February 16, 2023 feature
In recent years, computer scientists have been trying to create increasingly advanced dialogue and information systems. The release of ChatGPT and other highly performing language models are demonstrating just how far artificial intelligence can go in answering user questions, writing texts and conversing with humans.
Researchers at University of California-Riverside, École Normale Supérieure (ECN) in Paris, and Ludwig-Maximilians-Universität München developed a large language model that can answer philosophical questions in the voice of a specific philosopher. This model, presented in a paper published on the pre-print server arXiv, can autonomously generate answers that closely resemble those produced by human philosophers.
“Anna Strasser, Matthew Crosby and I had noticed that people were creating GPT-3 outputs in the style of various writers or other philosophers,” Eric Schwitzgebel, one of the researchers who carried out the study, told Tech Xplore. “We thought it would be interesting to see if we could fine-tune GPT-3 (Generative Pre-trained Transformer 3) on the body of work of a philosopher, then ask it questions and see if it said things that the real philosopher might have said.”
The researchers decided to use GPT-3, a model created by OpenAI that underpins the functioning of ChatGPT. Initially they trained this model on texts by Kant, then on Schwitzgebel’s blog, called The Spintered Mind, and finally, with his authorization, on most of the works by American philosopher Daniel Dennett.
“We decided that it would be interesting to see if experts could distinguish the fine-tuned model from Dennett’s answers to the same questions,” Schwitzgebel said. “Matt had to leave the project, so we brought my son David Schwitzgebel on board, who is a cognitive science graduate student at ENS in Paris.”
GPT-3 is an autoregressive language model that uses deep learning to generate texts. The model essentially predicts the next word in a sentence or in a word sequence, employing complex and powerful statistical techniques.
“For example, suppose I say, ‘I’m going to take my wife on a romantic trip to’ and then ask you to guess the next word,” Schwitzgebel explained. “You’re more likely to answer ‘Paris,’ presumably, than ‘garbage’ or ‘yellow’—though of course the sentence could be completed in various ways. Using a huge corpus of text, GPT-3 examines the whole prior context of a sentence (up to several hundred words) and then statistically guesses the next word. It does this not because it ‘knows’ that Paris is romantic, but rather because in the large database of language usage it will have seen words like ‘romantic’ and ‘trip’ preceding ‘Paris’ more frequently than preceding ‘garbage.'”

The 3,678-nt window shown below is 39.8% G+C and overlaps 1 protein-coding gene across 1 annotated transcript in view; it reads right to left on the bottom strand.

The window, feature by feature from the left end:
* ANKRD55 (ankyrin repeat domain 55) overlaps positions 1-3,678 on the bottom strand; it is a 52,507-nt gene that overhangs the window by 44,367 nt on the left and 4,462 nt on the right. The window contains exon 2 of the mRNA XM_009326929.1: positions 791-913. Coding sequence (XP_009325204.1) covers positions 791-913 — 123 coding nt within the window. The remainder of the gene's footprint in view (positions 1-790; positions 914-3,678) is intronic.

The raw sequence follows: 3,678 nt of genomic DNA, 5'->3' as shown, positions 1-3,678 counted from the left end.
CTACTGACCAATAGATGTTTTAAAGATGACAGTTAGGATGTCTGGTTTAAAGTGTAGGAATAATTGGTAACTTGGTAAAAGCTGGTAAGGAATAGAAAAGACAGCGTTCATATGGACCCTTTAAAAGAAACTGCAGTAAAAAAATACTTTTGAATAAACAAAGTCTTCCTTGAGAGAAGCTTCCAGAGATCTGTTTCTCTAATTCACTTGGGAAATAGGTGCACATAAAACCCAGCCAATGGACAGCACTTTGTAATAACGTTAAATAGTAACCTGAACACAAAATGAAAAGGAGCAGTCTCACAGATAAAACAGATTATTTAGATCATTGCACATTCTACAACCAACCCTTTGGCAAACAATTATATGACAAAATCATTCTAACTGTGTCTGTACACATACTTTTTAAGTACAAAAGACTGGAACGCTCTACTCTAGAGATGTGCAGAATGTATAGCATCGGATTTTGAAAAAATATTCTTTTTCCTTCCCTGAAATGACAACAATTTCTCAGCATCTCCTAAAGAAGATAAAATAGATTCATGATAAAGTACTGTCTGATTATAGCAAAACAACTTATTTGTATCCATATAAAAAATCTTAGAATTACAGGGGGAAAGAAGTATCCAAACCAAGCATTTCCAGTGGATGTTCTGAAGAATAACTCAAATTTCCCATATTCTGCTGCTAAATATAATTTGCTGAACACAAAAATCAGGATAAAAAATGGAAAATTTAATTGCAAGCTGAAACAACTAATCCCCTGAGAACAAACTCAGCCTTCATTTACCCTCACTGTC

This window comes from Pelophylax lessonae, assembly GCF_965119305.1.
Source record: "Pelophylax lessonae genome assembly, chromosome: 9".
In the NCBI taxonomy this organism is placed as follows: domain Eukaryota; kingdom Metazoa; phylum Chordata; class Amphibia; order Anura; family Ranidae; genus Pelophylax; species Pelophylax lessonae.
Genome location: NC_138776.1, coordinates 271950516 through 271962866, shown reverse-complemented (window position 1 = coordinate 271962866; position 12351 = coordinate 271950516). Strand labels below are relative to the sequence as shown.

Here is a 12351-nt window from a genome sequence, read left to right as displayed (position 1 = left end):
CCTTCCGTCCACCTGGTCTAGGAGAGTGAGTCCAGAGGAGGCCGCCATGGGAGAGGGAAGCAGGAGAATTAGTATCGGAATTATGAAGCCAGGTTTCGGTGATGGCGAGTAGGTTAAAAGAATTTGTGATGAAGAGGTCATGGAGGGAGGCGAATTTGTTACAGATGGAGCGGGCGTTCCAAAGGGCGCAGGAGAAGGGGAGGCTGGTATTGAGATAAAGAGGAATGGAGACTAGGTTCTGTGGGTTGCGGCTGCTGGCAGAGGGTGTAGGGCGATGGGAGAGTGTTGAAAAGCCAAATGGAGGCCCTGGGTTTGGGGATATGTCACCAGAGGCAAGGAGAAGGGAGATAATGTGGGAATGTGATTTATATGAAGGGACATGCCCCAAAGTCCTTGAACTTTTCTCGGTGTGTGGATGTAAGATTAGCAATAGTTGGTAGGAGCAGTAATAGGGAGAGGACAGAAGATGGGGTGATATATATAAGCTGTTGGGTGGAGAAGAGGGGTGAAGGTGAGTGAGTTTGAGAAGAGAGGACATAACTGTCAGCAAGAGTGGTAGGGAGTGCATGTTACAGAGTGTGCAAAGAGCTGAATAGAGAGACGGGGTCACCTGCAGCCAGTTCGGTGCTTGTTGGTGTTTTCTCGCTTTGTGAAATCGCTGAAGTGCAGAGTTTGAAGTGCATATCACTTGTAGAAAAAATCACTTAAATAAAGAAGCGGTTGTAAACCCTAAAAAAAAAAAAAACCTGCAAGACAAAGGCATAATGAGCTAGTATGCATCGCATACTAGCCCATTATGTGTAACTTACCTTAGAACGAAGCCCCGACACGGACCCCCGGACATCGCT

As part of their recent study, Schwitzgebel and his colleagues fine-tuned GPT-3 on Dannett’s past works. In other words, they further trained the model on the philosopher’s texts, to ensure that it weighted Dennett’s typical word usage patterns more heavily than other word usage patterns when predicting the next word in a sentence.
“I was especially struck that the experts were only able to guess correctly 50% of the time, given Dennett’s answers and four non-cherry-picked GPT-3 outputs, which is better than the chance rate of 20% but nowhere near our hypothesized rate of 80%,” Schwitzgebel said. “Non-cherry-picked means that we didn’t try to select good outputs. We just took the first outputs that met a few mechanical criteria. This suggests that a fine-tuned model of GPT-3 can come surprisingly close to speaking in the voice of a particular philosopher.”
To evaluate their model, which they dubbed “Digi-Dan,” the researchers asked 425 human users if they could distinguish between answers to philosophical questions generated by the model and others produced by Dennett. Remarkably, they found that expert philosophers and philosophy blog readers could identify the philosopher’s answers about 50% of the time, while ordinary participants with no or little knowledge of philosophy recognized the Dennett’s answers around 20% of the time.
These findings suggest that texts produced by “DigiDan” could sometimes be mistaken for those written by a philosopher, yet there is still room for improvement. In the future, Schwitzgebel and his colleagues plan to continue working on their model and exploring its possible real-world implementations.
“We are now starting to think about the possible social consequences of this and its potential as a tool,” Schwitzgebel added. “For example, could a philosopher fine-tune a model on their own work and then use its outputs as a source of ideas? Could a historian of philosophy create a model of a philosopher and then ask it questions that the historical philosopher was never asked? We couldn’t at this point trust that the outputs would be reliable, but they might at least be suggestive and thought-provoking.”
More information: Eric Schwitzgebel et al, Creating a Large Language Model of a Philosopher, arXiv (2023). DOI: 10.48550/arxiv.2302.01339